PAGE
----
Some of Al Qasimi’s other curatorial credits include “Hassan Sharif: I Am The Single Work Artist” (2017), “Rasheed Araeen: Before and After Minimalism” (2014), and “Yayoi Kusama: Dot Obsession” (2016). In 2020, she served curator of the second Lahore Biennale in Pakistan, which carried the title “between the sun and the moon” and included the work of some 80 artists.
In a 2020 ARTnews profile of Al Qasimi, curator Christine Tohmé said, “Hoor has an unwavering commitment to her local context above all others. The Sharjah Art Foundation may have established itself in the international arena, but it remains deeply rooted in and committed to the people of Sharjah.”
Mari Carmen Ramírez
Mari Carmen Ramírez joined the Museum of Fine Arts, Houston in 2001 with the aim of growing its Latin American art department and collection, which has come to include works by Hélio Oiticica, Joaquín Torres-García, Lygia Clark, Carlos Cruz-Diez, and Gego, as well as important U.S. Latinx artists like Daniel Joseph Martinez, Luis Jiménez, Amalia Mesa-Bains, and Teresa Margolles, among others. Currently, Ramírez is the institution’s curator of Latin American art and director of its International Center for the Arts of the Americas.
Discussing her tenure at the MFAH, Ramírez said in a 2021 interview with ARTnews, “When I started, the museum’s identity was still not fully defined, so Latin American art could bring something special to that identity. The fact that we’ve been able to build such an ambitious collection in such a short time speaks to that ambition to really place the museum in a strategic position of leadership.” Prior to starting at the MFAH, Ramírez was curator of Latin American Art at the Blanton Museum of Art at the University of Texas at Austin and director of the Museum of Anthropology at the University of Puerto Rico in San Juan.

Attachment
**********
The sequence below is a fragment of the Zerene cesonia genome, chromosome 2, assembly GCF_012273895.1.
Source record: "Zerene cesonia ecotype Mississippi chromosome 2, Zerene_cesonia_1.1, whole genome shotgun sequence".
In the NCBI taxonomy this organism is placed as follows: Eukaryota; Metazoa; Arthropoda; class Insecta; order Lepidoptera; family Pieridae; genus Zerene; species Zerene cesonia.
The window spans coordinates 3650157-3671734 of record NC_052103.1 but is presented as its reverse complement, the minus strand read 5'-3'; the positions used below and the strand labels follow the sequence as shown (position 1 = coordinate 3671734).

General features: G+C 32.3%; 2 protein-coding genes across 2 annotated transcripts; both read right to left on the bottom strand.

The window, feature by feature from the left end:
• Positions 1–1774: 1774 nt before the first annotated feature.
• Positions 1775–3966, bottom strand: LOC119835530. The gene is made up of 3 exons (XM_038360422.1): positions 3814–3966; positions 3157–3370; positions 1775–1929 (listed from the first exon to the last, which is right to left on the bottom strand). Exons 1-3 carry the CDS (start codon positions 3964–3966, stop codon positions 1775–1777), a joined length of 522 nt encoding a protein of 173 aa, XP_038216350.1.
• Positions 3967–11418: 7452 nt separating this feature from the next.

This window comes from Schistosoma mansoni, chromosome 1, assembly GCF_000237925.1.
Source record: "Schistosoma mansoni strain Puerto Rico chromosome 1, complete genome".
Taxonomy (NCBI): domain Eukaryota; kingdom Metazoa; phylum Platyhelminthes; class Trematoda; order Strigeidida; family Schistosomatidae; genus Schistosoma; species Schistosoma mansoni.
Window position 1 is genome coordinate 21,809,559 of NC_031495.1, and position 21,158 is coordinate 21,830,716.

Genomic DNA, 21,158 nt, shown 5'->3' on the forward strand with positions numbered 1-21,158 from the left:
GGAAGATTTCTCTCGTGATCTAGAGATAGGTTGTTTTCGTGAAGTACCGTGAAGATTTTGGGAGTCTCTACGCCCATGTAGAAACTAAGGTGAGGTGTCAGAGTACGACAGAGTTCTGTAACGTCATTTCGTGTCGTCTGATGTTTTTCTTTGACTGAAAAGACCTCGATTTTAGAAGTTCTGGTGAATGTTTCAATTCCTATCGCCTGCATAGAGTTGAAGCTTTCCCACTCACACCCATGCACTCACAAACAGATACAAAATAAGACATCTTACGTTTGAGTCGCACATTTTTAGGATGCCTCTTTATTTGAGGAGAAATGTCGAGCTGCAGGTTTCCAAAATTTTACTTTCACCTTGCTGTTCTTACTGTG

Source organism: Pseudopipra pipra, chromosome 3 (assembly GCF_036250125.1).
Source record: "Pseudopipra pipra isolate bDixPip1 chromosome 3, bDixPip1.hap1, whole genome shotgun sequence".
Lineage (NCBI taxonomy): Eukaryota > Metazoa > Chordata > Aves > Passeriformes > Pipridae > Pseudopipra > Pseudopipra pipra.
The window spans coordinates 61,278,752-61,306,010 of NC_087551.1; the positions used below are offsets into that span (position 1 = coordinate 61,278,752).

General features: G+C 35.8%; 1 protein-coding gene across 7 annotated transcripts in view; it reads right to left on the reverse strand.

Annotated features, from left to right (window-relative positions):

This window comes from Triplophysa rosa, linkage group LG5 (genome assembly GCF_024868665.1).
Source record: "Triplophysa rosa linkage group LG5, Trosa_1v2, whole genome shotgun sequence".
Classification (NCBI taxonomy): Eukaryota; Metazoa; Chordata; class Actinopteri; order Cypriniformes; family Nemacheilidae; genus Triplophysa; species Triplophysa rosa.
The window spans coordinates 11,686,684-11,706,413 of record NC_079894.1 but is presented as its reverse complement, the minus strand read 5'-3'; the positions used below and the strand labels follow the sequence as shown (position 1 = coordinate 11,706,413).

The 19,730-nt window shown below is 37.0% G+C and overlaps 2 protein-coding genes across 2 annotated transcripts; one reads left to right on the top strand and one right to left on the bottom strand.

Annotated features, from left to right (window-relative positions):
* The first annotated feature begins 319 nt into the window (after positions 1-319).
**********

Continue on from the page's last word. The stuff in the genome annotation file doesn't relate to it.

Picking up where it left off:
Among her most celebrated exhibitions was the 2004 presentation “Inverted Utopias: Avant-Garde Art in Latin America” at the MFAH, which she co-curated with Héctor Olea. That show succeeded in reorienting the history of Latin American art by placing the spotlight on artists from Brazil, Argentina, and Venezuela who had been under-recognized in the U.S. “There can be watershed moments, and for me, ‘Inverted Utopias’ signaled a shift in perceptions within the field,” curator Olga Viso told the New York Times in 2008.
Lowery Stokes Sims
Since the 1970s, Lowery Stokes Sims has been one of the most prominent curators working in the United States. In 1972, she joined the staff of the Metropolitan Museum of Art, working in the the department of community programs, and then, in 1975, joined the museum’s 20th-century art department as a curator. At the Met, she centered the work of artists of color at a time when few curators at major art museums where doing so, and she is credited with bringing works by Robert Colescott, Faith Ringgold, Adrian Piper, and others into the Met’s collection. She also organized exhibitions on the work of Ellsworth Kelly, Stuart Davis, Richard Pousette-Dart, Paul Cadmus, and Hans Hofmann.